Davies A (2009) Criminality and the Left in Spanish Retro Noir Films. Journal of Iberian and Latin American Studies, 15 (1), pp. 15-28. https://doi.org/10.1080/14701840903160085
First paragraph: In their now classic overview of contemporary Spanish cinema, Barry Jordan and Rikki Morgan-Tamosunas observe a strong preoccupation with the past within the culture of democratic Spain, not only as a result of a simple indulgence in nostalgia but also of an attempt to come to terms with the problematic history of the Francoist dictatorship (1998, pp. 15-16). They highlight film as an example of this preoccupation, noting that
Historical film, perhaps more than any other generic category, places the question of the relationship between reality, perception and representation firmly in the spotlight. And since historical reality is itself an elusive concept, accessible only through the imperfections of memory and representation, the mediation of that reality (such as it is) inevitably interposes a series of lenses or filters which both facilitate and obfuscate its interpretation. (Jordan and Morgan-Tamosunas 1998, p. 16)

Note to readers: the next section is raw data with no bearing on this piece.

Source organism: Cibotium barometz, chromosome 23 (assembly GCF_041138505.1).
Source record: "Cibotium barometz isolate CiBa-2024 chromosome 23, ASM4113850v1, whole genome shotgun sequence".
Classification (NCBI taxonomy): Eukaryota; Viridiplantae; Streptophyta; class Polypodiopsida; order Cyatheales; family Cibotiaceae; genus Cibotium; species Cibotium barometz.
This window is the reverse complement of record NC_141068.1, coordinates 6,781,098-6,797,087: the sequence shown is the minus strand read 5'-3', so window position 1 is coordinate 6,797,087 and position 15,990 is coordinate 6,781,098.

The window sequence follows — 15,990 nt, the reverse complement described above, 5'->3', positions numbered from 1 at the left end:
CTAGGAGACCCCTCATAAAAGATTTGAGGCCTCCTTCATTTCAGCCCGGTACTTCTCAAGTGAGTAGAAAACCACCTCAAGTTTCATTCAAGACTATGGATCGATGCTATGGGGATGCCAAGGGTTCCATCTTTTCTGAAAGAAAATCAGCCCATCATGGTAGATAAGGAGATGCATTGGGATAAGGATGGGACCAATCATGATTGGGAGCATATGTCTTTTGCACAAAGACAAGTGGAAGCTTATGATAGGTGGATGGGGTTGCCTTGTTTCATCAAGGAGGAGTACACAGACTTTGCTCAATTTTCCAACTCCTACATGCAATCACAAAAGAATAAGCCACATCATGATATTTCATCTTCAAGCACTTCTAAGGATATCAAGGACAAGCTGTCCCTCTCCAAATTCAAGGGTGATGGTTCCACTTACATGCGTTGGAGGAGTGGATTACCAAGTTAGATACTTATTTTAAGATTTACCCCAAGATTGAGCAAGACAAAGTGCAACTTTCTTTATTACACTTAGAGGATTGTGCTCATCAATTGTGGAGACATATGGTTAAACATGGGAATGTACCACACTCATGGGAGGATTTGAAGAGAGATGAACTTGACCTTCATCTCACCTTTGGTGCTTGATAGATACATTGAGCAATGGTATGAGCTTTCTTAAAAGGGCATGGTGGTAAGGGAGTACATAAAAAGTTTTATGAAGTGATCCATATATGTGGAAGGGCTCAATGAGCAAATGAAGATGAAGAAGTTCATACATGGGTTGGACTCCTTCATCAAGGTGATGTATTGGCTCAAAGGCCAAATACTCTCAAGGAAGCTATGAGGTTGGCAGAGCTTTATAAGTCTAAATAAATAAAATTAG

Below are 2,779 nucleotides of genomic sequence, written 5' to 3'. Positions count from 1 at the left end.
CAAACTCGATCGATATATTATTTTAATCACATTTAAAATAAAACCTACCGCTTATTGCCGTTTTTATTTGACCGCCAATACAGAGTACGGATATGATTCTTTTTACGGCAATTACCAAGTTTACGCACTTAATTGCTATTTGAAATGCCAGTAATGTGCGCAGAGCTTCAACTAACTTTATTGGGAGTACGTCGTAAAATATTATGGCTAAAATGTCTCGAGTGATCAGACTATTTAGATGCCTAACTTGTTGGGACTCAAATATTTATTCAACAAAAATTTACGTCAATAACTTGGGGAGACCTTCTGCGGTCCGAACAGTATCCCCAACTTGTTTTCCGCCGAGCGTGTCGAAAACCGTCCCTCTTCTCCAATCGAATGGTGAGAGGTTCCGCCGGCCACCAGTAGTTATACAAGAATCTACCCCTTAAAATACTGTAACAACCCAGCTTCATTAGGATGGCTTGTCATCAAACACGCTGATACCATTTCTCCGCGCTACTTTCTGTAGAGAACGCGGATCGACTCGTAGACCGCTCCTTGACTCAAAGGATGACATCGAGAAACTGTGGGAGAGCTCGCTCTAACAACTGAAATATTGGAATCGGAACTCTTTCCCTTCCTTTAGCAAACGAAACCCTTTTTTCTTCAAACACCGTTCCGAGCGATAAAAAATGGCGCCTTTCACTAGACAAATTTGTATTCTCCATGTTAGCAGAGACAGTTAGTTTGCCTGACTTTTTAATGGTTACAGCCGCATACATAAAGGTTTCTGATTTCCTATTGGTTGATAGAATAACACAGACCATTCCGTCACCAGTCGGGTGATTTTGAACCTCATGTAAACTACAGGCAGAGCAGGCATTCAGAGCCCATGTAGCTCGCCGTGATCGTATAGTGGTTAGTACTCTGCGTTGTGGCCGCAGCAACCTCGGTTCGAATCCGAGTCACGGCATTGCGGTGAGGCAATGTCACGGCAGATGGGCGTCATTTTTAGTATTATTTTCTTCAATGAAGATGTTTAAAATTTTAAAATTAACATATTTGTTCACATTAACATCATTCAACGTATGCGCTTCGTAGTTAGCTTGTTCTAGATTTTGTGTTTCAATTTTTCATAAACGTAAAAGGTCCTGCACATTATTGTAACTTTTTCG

What I intend to do in this paper is consider Spanish retro noir as one of these filters. I will discuss examples of Spanish retro noir with the purpose of indicating the problematic nature of the recuperation of the suppressed history of the Spanish left during the Franco era precisely because of the motifs used in noir, in particular criminality. In films such as these, the lost history becomes depoliticized, subsumed to the romantic gloss of retro noir, so that the dictatorship itself becomes a source of remembered pleasure (see Davies 2007, pp. 223-224), while the left remains ideologically other, linked in some measure with that quintessential icon of noir otherness, the femme fatale. This paper is concerned with how the left is presented as criminal in some retro noir films, and what that implies for the recuperation process. It will argue that, to avoid discomfort in the perception of the left as simply noir criminals, criminality is displaced onto the femme fatale, serving to recuperate the left while blurring some of the more sordid elements of their history as posited in retro noir.
Journal of Iberian and Latin American Studies: Volume 15, Issue 1
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